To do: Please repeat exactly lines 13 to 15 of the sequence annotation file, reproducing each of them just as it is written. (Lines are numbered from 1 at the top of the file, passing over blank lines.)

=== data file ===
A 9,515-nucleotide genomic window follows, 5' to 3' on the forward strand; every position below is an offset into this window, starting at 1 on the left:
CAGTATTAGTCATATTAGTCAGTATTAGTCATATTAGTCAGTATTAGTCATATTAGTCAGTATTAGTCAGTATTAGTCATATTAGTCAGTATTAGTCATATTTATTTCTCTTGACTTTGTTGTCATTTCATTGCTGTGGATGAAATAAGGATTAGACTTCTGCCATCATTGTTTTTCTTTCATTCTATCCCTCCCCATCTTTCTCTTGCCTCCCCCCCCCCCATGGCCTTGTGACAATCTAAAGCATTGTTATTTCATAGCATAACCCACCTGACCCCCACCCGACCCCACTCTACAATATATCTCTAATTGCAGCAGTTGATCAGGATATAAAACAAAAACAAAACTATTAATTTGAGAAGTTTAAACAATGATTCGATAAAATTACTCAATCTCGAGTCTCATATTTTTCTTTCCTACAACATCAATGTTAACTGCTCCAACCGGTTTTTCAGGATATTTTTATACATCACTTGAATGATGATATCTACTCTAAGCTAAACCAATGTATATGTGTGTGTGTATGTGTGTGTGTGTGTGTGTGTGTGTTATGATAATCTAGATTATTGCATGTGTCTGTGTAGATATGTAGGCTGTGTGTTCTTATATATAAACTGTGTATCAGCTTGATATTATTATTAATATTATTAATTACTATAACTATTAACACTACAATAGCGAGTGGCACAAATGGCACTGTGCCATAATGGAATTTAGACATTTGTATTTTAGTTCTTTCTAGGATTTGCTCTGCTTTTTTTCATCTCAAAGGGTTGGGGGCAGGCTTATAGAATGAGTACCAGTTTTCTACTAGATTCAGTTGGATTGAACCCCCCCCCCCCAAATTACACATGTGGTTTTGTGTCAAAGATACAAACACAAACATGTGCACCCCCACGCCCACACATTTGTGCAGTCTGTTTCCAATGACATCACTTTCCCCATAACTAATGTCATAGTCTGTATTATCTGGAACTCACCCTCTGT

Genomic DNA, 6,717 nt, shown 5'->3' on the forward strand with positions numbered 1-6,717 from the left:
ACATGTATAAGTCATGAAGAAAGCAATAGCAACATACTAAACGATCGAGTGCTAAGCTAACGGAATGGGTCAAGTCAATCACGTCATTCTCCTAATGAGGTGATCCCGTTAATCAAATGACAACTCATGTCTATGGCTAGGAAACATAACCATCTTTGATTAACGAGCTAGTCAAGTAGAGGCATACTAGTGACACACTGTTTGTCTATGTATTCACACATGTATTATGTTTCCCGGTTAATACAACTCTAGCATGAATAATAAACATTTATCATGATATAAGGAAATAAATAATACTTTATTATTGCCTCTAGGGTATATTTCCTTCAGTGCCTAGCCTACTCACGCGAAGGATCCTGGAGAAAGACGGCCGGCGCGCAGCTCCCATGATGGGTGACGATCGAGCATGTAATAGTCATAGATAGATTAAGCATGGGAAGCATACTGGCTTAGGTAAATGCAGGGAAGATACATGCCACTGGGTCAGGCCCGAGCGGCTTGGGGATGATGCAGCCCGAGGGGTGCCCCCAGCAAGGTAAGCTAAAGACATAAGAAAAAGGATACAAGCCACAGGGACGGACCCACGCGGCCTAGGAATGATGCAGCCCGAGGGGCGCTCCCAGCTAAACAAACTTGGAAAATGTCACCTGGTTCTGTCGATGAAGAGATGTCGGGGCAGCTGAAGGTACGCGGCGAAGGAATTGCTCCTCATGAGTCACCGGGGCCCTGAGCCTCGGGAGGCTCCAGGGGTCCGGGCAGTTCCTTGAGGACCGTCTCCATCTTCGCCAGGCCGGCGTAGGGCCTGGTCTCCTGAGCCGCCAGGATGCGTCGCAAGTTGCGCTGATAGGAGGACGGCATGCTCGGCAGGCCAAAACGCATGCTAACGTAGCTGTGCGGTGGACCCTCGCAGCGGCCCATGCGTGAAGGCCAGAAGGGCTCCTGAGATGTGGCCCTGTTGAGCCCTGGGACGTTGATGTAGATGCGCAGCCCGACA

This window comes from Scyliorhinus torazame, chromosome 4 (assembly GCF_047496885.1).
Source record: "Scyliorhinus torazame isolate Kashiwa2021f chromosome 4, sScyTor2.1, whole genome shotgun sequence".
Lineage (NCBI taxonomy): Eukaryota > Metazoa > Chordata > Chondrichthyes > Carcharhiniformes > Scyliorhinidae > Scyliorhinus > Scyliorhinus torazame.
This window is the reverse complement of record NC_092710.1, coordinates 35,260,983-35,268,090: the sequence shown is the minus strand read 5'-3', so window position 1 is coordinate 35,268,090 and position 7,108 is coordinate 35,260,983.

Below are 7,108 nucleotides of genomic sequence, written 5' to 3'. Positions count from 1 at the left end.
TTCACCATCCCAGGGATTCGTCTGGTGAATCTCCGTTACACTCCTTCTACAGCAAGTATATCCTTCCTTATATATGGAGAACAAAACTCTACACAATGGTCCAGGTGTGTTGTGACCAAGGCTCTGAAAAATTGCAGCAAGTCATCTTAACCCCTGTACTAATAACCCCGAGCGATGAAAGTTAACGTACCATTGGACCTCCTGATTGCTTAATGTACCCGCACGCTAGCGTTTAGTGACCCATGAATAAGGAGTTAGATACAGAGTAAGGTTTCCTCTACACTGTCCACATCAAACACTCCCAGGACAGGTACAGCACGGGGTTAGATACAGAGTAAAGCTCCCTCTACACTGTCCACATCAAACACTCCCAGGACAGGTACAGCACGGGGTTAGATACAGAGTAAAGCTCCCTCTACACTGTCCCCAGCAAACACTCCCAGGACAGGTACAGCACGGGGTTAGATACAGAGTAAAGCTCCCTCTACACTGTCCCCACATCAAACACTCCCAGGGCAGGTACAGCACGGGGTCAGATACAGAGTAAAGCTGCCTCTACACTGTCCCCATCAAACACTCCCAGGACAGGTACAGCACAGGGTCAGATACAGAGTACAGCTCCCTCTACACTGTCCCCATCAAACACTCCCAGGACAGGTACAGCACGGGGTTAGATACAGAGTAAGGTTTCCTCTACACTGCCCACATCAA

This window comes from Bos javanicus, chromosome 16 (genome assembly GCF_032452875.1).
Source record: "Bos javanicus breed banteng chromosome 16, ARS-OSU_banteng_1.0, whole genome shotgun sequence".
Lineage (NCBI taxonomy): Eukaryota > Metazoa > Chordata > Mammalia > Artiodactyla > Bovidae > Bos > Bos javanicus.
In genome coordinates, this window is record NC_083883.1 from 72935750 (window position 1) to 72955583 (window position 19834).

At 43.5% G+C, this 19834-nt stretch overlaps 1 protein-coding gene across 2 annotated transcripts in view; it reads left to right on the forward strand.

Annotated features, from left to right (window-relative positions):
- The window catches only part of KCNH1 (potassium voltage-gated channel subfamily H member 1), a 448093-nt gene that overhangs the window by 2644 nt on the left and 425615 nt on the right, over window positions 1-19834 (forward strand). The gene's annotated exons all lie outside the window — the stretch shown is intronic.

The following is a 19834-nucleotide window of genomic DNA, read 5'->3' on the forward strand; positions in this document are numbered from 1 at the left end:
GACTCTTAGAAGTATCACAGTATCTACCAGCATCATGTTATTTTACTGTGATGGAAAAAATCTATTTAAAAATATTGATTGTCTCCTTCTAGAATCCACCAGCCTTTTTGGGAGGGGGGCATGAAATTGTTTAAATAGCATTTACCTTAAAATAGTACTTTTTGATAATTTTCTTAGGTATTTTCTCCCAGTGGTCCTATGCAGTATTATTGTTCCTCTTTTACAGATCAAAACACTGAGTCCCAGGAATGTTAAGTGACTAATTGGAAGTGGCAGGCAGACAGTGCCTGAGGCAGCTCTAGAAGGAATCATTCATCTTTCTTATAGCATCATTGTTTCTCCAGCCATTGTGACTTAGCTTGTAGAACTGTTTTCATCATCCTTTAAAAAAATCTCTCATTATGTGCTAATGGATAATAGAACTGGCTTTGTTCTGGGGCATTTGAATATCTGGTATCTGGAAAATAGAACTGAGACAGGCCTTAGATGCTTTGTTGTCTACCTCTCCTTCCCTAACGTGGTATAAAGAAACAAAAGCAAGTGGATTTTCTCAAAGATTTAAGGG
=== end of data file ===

Lineage (NCBI taxonomy): Eukaryota > Metazoa > Chordata > Mammalia > Artiodactyla > Bovidae > Bos > Bos javanicus.
In genome coordinates, this window is record NC_083883.1 from 72935750 (window position 1) to 72955583 (window position 19834).

At 43.5% G+C, this 19834-nt stretch overlaps 1 protein-coding gene across 2 annotated transcripts in view; it reads left to right on the forward strand.